Balancing it all in life. As we move higher in an organization and take on bigger leadership roles we have to let go of being the “doer”, learn to delegate. Build other skills: influence, collaboration, strategic planning, thought leadership, etc.
It’s a tale as old as time. A high-performer like yourself, someone who’s really great at whatever it is you do, gets noticed. A leadership role opens up and, because you’re so good at doing your thing, you get promoted.
Hurray! You have a fancy new title and you’re managing people and projects now. There’s just one problem: no one ever actually trained you to be a leader.
Learning to Lead
Leadership requires a suite of skills that most of us end up learning on the fly. Companies of all shapes and sizes are notorious for thrusting their best producers into management without taking the time to make sure they have the necessary know-how to lead. They chronically under-invest in professional development.
But that’s okay, because you’re smart and talented and you’ll figure it all out. Your whole career has been a journey, pushing you to undergo one transformational shift after another. Every time you ascend to a new level and assume broader responsibilities, you evolve. You adapt. You learn new skills – and as you level up, you also have to learn to let some things go.
Up until now, you probably thrived on being the most capable person on your team. You knew how to get things done, and you knew your own role inside and out. You were the go-to person for helping out the newbies. Every performance review was glowing. As so you got your promotion. Congratulations!!
It’s important to realize, though, that this is the start of possibly the biggest shift you’ll have to make. You’re not the executor anymore. You’re not the doer. It’s time to wear the mantle of the conductor, the empower-er, the leader.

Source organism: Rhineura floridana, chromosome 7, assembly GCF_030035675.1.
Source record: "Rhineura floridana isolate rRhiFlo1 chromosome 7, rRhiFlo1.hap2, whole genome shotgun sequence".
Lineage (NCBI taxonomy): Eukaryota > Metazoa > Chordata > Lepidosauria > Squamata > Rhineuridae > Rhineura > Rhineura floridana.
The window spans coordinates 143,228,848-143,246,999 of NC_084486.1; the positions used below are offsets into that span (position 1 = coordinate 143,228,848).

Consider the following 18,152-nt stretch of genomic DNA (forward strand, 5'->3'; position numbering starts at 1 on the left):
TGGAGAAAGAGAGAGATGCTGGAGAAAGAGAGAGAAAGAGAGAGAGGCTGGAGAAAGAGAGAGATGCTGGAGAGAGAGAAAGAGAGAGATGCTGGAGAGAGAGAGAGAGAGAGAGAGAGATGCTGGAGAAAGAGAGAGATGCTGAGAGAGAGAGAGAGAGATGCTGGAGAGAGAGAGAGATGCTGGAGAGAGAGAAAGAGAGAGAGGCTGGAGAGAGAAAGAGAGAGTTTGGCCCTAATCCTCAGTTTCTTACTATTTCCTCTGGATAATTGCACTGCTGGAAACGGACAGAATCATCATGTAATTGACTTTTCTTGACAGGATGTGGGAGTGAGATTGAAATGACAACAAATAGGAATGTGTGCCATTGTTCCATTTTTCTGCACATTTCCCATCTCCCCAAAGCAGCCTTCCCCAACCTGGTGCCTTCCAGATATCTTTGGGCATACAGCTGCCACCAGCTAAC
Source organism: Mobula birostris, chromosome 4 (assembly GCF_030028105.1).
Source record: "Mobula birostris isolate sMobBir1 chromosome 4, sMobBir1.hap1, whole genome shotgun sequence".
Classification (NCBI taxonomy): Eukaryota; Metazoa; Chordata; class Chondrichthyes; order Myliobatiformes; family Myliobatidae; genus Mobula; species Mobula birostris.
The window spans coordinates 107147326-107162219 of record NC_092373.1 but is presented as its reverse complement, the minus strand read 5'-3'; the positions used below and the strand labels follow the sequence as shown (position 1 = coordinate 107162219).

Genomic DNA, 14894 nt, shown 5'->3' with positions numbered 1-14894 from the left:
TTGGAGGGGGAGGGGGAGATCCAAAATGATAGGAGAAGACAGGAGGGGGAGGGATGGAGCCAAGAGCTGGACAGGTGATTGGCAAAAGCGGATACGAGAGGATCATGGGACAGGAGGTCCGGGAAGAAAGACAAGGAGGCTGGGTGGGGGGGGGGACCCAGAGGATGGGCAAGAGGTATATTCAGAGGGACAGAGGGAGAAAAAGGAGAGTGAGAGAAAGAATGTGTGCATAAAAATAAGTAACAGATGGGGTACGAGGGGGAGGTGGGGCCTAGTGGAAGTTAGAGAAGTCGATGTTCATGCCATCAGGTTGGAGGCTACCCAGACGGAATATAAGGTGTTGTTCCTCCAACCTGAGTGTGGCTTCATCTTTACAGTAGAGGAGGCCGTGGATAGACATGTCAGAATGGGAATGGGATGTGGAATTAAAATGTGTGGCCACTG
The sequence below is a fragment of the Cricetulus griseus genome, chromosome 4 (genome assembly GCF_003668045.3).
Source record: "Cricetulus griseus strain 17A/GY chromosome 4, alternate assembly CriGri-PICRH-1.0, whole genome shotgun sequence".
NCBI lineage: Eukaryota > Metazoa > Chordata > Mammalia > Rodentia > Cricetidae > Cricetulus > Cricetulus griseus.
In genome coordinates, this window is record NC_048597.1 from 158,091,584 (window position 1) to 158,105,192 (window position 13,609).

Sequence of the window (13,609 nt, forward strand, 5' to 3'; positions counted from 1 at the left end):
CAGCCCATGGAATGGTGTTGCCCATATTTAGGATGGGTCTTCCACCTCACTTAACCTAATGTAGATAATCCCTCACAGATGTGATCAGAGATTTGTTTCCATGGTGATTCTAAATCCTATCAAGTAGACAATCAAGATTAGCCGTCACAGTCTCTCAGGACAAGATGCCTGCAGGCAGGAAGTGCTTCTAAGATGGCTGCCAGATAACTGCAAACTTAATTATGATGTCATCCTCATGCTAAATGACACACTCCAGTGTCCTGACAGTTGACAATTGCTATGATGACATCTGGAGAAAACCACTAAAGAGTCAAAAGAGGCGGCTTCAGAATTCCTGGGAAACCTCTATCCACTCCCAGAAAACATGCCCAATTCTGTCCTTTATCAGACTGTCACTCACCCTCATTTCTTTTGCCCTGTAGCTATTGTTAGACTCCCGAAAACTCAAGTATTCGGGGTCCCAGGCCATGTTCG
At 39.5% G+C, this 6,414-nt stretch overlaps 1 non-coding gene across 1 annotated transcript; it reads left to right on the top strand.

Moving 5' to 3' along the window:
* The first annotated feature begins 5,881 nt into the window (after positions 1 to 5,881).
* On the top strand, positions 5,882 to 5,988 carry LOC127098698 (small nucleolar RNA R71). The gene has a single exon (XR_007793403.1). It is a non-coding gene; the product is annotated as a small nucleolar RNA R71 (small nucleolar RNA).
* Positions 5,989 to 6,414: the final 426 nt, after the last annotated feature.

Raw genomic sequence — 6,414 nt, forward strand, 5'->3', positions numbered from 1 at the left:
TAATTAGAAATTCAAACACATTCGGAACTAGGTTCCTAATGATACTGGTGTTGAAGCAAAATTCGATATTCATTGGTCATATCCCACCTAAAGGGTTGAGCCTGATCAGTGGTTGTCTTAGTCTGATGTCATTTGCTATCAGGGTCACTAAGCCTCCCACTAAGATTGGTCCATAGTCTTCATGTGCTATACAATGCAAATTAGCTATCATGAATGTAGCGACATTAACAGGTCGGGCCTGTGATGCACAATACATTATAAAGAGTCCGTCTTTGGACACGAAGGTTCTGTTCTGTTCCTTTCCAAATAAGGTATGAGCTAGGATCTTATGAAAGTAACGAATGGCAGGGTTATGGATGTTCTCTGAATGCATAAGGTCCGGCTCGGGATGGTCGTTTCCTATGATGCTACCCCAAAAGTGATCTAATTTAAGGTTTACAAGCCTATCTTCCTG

I’ve been there, so believe me when I say I know how daunting it can be. It demands an intentional mindset shift. We must come to understand that leadership doesn’t mean doing it all yourself (even if you can).
It means enabling others. Understanding their strengths so you can delegate effectively. Fostering a culture where individuals can come together as a team and thrive. Trusting your staff to get things done in a way that is perhaps a little different than the way you used to do it. That’s hard! That’s really letting go!
Level Up These Critical Skills
Delegation is only the start of your leadership development. There are several other skills you’ll need to master. As you relinquish the role of ‘doer,’ other competencies take center stage. I would name the following four skills as ones you’ll want to level up in ASAP.
Influence: Influence is not about power or authority. It’s the ability to inspire others to act, to perform at their best, and to feel positive about their contributions. This is how real leaders unite their teams in a common cause and get results.
Collaboration: The bigger the company, the more complexities that need to be navigated. You’ll likely be working with multiple departments whose cooperation you’ll need to achieve your goals. Learn to harness the power of diverse perspectives and the knowledge of these ‘hive minds’ and leverage them in service of your mission.
“None of us, including me, ever do great things. But we can all do small things, with great love, and together we can do something wonderful.” – Mother Teresa
Strategic Planning: Before you start putting a puzzle together, you find the corners, right? (I hope so!) To be effective as a leader, you cannot be passive. You must plan ahead, working backward from the ultimate vision to create a detailed roadmap for success.
Thought Leadership: You’re a leader now! That means others will look to you for guidance and input as the industry landscape changes – or as you create those changes from the inside. How you communicate your vision and how you challenge the status quo will help build your credibility among peers.
It may sound daunting, but don’t let any of this hold you back. If you’re new to leadership or preparing for your next opportunity, there are several places to turn for help.
If you have a mentor or someone whose leadership style you admire, take them to lunch and pick their brain. Your human resources department may offer professional development programs or reimburse for continuing education. And career coaching was made to tackle these kinds of challenges. Call me and we can work through any blind spots, soft spots, or scary spots together!